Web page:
In no time at all, we swing down to Squaw Bay and stop in front of a yard so trim and tidy you would know it belonged to a civil engineer. Mr. Erret Graham is a retired railroad engineer from Indiana.
      You can tell how he loves this place, every stick of driftwood, every blade of grass. His woodshed is stacked with beach-combed sticks and more of them make a precise pile on the front porch. His workroom is filled with maps of the islands, detailed property maps a-making under his hand now, for he still surveys land [for San Juan County.] 
      From Mr. Graham's notes copied from the government survey of 1874, I learn that there were twelve families on Shaw at the time ( who were home at the time.) Oliver O' Hara was one of them. This Squaw Bay used to be called O' Hara Cove.
      Julien Laurence is mentioned as living on Blind Bay near where the Griswolds now live, Mr. Priceman near the present store on Blind Bay, Capt. C. C. Reed near where Dan Huff lives now. Who were the other settlers?
      Mrs. Helene Graham's map is here. This is what I came to see. Built up with contour sections of paper, thickened with a kind of rubbery plaster, the islands lie there as fat and sassy as if the tides washed there twice a day, too.
      Elevations are magnified four times to give them the look they have in life.
      Such gifted people on this small island. Busy creating beautiful things, their own orchardy place one of them. Old man O' Hara, your place has fallen into good hands.
      Mildred and I set out again, drive around another road back to the Biendls [John and Ruth.] Trees almost meet overhead.
      Thus in two days and two nights we have been clean around Shaw Island's 7.7 sq. miles.
      The 1874 government survey notes say that "the island contains sufficient good land for small farms but the larger portion is only good for sheep pastures." But McLellan, who gave it more study says it is the most heavily wooded of all the San Juan Islands.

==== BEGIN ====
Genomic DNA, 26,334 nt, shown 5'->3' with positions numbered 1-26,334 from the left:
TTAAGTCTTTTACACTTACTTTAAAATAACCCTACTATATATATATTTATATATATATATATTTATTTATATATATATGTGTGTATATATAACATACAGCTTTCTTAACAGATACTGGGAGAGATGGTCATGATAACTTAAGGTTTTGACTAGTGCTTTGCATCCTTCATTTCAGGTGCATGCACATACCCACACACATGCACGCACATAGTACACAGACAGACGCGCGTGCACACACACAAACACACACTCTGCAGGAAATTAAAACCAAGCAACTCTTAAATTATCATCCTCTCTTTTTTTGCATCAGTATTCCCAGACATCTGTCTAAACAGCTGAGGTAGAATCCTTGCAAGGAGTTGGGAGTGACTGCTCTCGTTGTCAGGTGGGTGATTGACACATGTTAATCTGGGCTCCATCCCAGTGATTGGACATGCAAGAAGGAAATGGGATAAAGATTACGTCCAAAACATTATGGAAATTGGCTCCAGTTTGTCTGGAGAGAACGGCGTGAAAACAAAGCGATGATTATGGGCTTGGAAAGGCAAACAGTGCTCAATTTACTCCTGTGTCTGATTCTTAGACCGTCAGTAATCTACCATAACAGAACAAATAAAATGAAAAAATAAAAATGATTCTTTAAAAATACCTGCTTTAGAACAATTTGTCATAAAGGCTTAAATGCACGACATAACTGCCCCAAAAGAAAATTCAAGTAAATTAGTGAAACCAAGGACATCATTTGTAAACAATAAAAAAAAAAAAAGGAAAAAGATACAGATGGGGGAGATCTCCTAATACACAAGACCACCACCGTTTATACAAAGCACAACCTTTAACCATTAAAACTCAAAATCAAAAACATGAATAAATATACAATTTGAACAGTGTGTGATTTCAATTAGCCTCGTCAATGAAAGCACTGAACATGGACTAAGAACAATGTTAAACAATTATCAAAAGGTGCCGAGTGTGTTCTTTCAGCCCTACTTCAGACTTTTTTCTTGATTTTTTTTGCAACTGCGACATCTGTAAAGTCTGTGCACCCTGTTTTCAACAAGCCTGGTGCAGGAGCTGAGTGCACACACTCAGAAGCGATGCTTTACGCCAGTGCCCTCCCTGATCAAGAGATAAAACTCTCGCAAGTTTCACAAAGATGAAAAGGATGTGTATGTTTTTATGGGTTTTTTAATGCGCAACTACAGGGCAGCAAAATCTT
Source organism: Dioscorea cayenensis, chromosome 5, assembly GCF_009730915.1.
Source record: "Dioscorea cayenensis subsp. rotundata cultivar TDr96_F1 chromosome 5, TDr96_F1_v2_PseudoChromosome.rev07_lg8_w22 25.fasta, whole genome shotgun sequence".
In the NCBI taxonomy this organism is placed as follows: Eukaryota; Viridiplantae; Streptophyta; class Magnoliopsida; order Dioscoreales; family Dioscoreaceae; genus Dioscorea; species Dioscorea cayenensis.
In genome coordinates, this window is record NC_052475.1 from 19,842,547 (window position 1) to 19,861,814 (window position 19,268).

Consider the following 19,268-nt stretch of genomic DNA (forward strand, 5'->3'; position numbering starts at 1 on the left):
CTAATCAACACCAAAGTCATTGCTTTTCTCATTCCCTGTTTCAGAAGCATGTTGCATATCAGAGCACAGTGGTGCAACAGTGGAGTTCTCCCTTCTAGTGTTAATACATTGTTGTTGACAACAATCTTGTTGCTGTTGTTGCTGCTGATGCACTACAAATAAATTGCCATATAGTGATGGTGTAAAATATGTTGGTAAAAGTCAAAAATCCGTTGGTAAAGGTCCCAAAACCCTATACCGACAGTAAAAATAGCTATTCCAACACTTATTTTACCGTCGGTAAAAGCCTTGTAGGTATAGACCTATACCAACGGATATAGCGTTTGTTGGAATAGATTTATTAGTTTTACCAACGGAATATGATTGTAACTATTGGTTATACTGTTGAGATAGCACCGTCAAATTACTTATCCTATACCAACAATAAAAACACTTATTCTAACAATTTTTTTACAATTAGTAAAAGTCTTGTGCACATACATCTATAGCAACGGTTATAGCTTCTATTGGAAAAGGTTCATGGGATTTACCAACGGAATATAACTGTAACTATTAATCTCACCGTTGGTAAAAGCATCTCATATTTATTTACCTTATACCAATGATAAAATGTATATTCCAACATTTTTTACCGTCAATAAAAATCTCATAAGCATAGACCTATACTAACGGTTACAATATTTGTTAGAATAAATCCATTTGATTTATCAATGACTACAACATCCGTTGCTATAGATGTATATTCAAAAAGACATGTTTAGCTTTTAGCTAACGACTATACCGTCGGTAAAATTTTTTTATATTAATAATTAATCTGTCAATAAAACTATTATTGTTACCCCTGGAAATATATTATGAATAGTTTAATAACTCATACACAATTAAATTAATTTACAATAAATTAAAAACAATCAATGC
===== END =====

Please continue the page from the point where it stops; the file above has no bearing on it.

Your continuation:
Shaw was named by the Wilkes Expedition in 1841 for a naval captain, John D. Shaw. Thirty families live here now--about 75 people in all. "People are going and coming so fast, it is hard to keep up with them," according to Mabel Crawford.
      The first Euro-American child was Emily Shaw Hudson (1886-1965) but she isn't an old woman by any means.
      The third and fourth and sometimes fifth generations of families which settled and left property and progeny are here now, recorded pioneers for researchers a hundred years hence!
      Goodbye, kind Mildred, Mrs. Ruth Biendl, and your beautiful farm. Goodbye, Shaw Island and all your friendly community. I climb and slide and almost don't get down this high bluff in a new place to find Farrar and the boat at the foot. It is lunchtime, but there's a breeze going our way. We'll sail and nibble as we sail--we're always eating!
      As we edge out from shore we look back down Blind Bay at the settlement built around that curve.
      "Now, we're leaving Shaw Island." I say and of course, Farrar says, "Oh, pshaw." (He can't help it.)
      See you tomorrow. June
Above words from Day 78 of 100 Days in the San Juans written by June Burn, for a series on contract with the Seattle P-I newspaper, 1946.

1946, May: Helene's well-known husband, Mr. Erret Graham, into his second career as an engineer, first began stamping his SJC survey papers this year with his new official seal, Prof. Eng #2081. For more local knowledge on the highly regarded, Old Town-canoeing-surveyor of San Juan County please see another Saltwater People post HERE

Shaw Island map (c. 18" x 24") drawn & 
hand-colored by the designer,
 Helene Graham, as a welcome gift for new residents.

The inscribed names are gone from the scene but at least
nine families have descendants still part of Shaw life,
one-half century later.
Click image to enlarge.
Map from the archives of the Saltwater People Historical Society©
      Circa one decade after the publication of this article by June Burn, Mrs. Graham centered her artistic talents on paper maps to document the property owners living on Shaw Island, as seen above. In 1959, Erret wrote in his diary that Helene had an original hand-drawn copy, done to a scale of 1' = 1200', prepared to mail to the Royal Blue Print Co in Seattle. The first print run was only ten copies but over the next several years she updated the landowners and hand-colored scores of maps to share as welcome gifts to new islanders and many friends throughout the county. There are still versions gracing the walls of island homes.